Transversus … is that some kind of car part? Well, if you are talking about the transversus abdominis, then yes, it is kind of like the body of a car. Without this core muscle, nothing works right and many things start to fall apart.
Our transversus abdominis (TvA) is our deepest core muscle. It acts as a corset around our torso surrounding our spine and is literally the motherboard of our strength and core support.
In combination with the obliques it does, in fact, create a corseting effect (or what Stewart McGill calls “hoop stresses”) and stiffness, assisting with spine stability. This hoop, combining the obliques and the TvA, connects posteriorly by the lumbar fascia and anteriorly by the abdominal fascia.
An understanding of this deep muscle and, even more importantly, the hooping effect, is important because when this hoop is functioning properly, we have an increase in activity, functionality and, most importantly, spinal stability.
We all have a TvA, and when I read core-related material, I frequently hear people talk about the TvA as if they are accessing it or not. And really, it’s not a matter of activating it or not, but rather how much it is turning on and if the onset is delayed or not. Take notice once you are acting in such a way that requires the TvA to work (which is most of what you do) if it kicks in when it should, and stays supportive and active.
Now, in combination with the pelvic floor, it creates the real life version of the Sphinx undergarment, one that doesn’t need to be taken off and has no threat on your physical health if worn too long.
Often, core exercises are directed at a lying down position with arms and legs moving at any given pace or frequency; however, if the actual core is not strong enough to support such movement, this type of action can actually be harmful and ineffective at the very least.
The TvA cannot be measured by how many ripples it gives you exteriorly and cannot be felt by touch. Accessing the TvA requires many to slow down and rethink their usual core exercise, and understand more about what they are doing and why. When you understand this muscle, you can begin to decode what is seen as helpful or just a waste of time.
Core stability is defined by Kibler (et al. 2006) as “the ability to control the position and motion of the trunk over the pelvis to allow optimum production, transfer and control of force and motion to the terminal segment in integrated athletic activities.”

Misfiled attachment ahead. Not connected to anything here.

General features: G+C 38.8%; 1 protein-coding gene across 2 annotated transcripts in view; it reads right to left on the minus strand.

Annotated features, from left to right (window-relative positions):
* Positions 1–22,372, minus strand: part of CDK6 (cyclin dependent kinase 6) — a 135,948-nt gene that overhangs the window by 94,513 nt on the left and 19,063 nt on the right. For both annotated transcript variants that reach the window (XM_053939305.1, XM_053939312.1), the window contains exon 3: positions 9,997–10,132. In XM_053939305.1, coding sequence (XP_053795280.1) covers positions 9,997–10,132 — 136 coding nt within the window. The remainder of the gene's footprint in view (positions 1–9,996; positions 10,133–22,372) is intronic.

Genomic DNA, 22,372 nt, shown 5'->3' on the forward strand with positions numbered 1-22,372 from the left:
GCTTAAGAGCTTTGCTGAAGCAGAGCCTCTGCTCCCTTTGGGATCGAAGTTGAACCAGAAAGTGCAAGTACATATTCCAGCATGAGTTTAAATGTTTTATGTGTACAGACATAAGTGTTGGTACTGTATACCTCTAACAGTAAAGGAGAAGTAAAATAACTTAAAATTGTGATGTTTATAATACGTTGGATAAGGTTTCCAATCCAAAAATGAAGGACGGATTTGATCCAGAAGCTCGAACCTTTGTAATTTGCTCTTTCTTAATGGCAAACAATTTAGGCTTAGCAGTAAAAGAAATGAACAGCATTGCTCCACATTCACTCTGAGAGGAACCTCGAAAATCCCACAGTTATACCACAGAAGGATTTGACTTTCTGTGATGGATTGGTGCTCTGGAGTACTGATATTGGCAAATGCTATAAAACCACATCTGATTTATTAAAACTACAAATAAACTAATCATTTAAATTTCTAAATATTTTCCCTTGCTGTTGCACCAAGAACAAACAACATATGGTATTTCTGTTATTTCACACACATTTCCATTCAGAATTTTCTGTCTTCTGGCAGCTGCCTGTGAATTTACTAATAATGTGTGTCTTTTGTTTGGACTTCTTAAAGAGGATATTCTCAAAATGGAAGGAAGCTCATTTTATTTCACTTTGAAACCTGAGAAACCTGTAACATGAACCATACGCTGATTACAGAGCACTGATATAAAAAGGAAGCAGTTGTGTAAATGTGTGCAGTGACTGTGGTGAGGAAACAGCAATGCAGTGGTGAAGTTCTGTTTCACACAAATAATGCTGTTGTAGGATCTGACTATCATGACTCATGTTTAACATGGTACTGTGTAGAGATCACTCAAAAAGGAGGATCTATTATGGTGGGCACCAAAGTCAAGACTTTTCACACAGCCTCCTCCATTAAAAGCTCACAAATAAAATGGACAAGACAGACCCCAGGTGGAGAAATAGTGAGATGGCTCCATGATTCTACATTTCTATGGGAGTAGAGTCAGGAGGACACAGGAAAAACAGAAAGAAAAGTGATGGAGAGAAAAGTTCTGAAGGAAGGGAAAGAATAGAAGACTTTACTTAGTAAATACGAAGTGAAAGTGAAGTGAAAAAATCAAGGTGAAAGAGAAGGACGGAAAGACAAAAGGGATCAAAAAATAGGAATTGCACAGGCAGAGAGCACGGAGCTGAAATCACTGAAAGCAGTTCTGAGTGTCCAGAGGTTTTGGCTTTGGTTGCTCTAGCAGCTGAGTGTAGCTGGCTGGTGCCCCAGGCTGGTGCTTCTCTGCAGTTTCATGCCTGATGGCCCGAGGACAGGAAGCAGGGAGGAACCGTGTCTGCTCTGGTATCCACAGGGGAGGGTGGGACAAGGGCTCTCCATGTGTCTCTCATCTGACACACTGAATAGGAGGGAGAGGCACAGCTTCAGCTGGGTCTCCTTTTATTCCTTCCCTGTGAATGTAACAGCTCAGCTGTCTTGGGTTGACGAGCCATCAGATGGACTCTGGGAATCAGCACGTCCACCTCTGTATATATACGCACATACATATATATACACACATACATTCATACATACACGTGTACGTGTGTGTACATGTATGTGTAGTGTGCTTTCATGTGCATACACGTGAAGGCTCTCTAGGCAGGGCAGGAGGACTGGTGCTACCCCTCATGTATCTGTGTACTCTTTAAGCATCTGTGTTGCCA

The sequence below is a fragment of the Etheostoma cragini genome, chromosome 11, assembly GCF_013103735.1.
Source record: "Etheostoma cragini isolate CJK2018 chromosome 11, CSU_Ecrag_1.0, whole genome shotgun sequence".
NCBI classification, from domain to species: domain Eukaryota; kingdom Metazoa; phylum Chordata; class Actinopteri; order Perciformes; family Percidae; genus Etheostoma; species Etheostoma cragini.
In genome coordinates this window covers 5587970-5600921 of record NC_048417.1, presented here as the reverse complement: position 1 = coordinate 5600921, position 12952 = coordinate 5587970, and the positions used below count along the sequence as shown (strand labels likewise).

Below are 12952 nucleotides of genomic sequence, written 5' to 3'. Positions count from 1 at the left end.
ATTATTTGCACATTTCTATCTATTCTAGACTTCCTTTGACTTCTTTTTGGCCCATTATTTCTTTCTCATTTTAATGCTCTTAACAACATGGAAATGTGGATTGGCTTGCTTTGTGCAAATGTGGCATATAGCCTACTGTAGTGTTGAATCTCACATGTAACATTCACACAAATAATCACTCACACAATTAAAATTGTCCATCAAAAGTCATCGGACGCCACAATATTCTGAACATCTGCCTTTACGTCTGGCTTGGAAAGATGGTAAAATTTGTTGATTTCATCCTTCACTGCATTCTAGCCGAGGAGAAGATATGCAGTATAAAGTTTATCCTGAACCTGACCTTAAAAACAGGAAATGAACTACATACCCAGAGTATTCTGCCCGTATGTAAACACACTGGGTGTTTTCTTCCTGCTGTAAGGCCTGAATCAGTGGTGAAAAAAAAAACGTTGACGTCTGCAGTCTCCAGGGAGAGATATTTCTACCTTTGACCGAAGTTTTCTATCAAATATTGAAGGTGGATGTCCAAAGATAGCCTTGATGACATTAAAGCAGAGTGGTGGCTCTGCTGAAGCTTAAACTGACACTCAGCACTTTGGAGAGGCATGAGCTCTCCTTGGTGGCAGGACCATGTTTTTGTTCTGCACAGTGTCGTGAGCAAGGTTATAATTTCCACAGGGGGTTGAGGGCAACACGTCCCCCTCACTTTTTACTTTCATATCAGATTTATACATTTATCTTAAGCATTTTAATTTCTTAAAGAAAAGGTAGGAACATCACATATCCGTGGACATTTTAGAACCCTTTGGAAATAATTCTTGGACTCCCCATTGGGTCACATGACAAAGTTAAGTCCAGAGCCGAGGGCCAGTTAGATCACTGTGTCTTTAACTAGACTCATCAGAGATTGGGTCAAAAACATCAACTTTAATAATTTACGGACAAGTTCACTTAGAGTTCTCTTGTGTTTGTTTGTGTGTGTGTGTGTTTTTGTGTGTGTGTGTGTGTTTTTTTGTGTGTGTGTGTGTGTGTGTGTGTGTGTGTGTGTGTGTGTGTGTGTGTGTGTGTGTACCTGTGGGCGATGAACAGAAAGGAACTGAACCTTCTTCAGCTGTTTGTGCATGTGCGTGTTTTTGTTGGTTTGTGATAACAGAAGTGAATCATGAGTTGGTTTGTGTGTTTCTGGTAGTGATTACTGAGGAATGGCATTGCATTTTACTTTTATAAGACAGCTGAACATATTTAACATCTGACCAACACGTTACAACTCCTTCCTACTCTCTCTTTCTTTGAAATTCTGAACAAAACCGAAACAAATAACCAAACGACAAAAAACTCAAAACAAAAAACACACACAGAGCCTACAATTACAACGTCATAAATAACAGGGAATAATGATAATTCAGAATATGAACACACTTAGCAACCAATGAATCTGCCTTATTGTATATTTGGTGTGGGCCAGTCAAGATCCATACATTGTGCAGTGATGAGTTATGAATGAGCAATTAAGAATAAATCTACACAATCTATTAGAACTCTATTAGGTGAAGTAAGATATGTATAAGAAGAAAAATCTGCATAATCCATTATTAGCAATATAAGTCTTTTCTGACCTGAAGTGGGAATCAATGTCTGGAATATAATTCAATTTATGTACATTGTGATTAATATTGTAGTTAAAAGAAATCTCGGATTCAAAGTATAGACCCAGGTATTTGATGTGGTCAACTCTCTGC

This basically means you should learn to control your body and focus on stability before mobility, slow down enough to feel what you are doing, and create a relationship with your body. Gone are the days of “don’t stop” and “keep going.” It is important to keep in mind that if you have spent your entire life avoiding your core or using every muscle but your core, then it will not be an instant road to accessing your TvA. Your larger, bulkier muscles or pesky neighboring muscles, like the hip flexors, may not go down without a fight.
3 moves to help you access your TvA:
- Functional back bend: We often consider forward flexion moves as effective core creators, however, when you extend back, you have much more core onset and you can feel it (plus it’s a way more effective version of a back bend). Stand with your feet roughly a yoga mat’s width apart (you can stand wider or more narrow, but this is a good start). Align your feet parallel and in neutral, draw your pelvis into neutral and engage your inner thighs to help encourage your pelvic floor. Either keep your hands at your hips or draw them up over head, and leading with the hip sockets, allow your body to extend back. You should feel your trunk turn on maybe even quiver and a great release in your hip sockets, and most importantly, zero back pain. Exhale and move into a forward fold, roll up and move your body back. Repeat the process ten times. Make sure your head does not lead the movement but rather your pelvis and hip sockets.
- Mini ball extension: Take a seat and place a gently inflated mini ball behind your sacrum. Sitting tall on your sit bones, exhale and gently kiss your sacrum into the ball without rounding your spine. Inhale, extending your body back (45°), without laying into the ball behind you. Extend your arms forward at shoulder level and work to keep the chest open. Continue to lift the arms upwards until you feel an inner earthquake — that’s your TvA. If you feel hip flexor pain, lower your arms or place a second ball or yoga block between the inner thighs to help keep your pelvic floor turned on, assisting your TvA and reminding your hip flexors that they are movers and not stabilizers. Hold your arms at an appropriate angle for up to ten breaths or lift your arms on an inhale as high as you can without arching your back and exhale as you lower your arms to knee level ten times.
- Planking: Planking is one of the most effective ways to access the TvA, but form matters. Choose from forearm or full plank. Align wrists under shoulders with the folds of the elbows facing forward. Choose your knees or balls of the feet (no shoes) and hug a foam yoga block or mini ball between the thighs for more TvA and pelvic floor onset. Work to resist gravity by pressing your body away from the floor without hiking the hips or sagging the belly or head. Breathe and engage your body for up to ten breaths.
Remember, core work isn’t something that you do, it’s everything that you do!
Note: If you have recently had abdominal surgery, it is necessary to get clearance from your doctor before engaging in any form of exercise.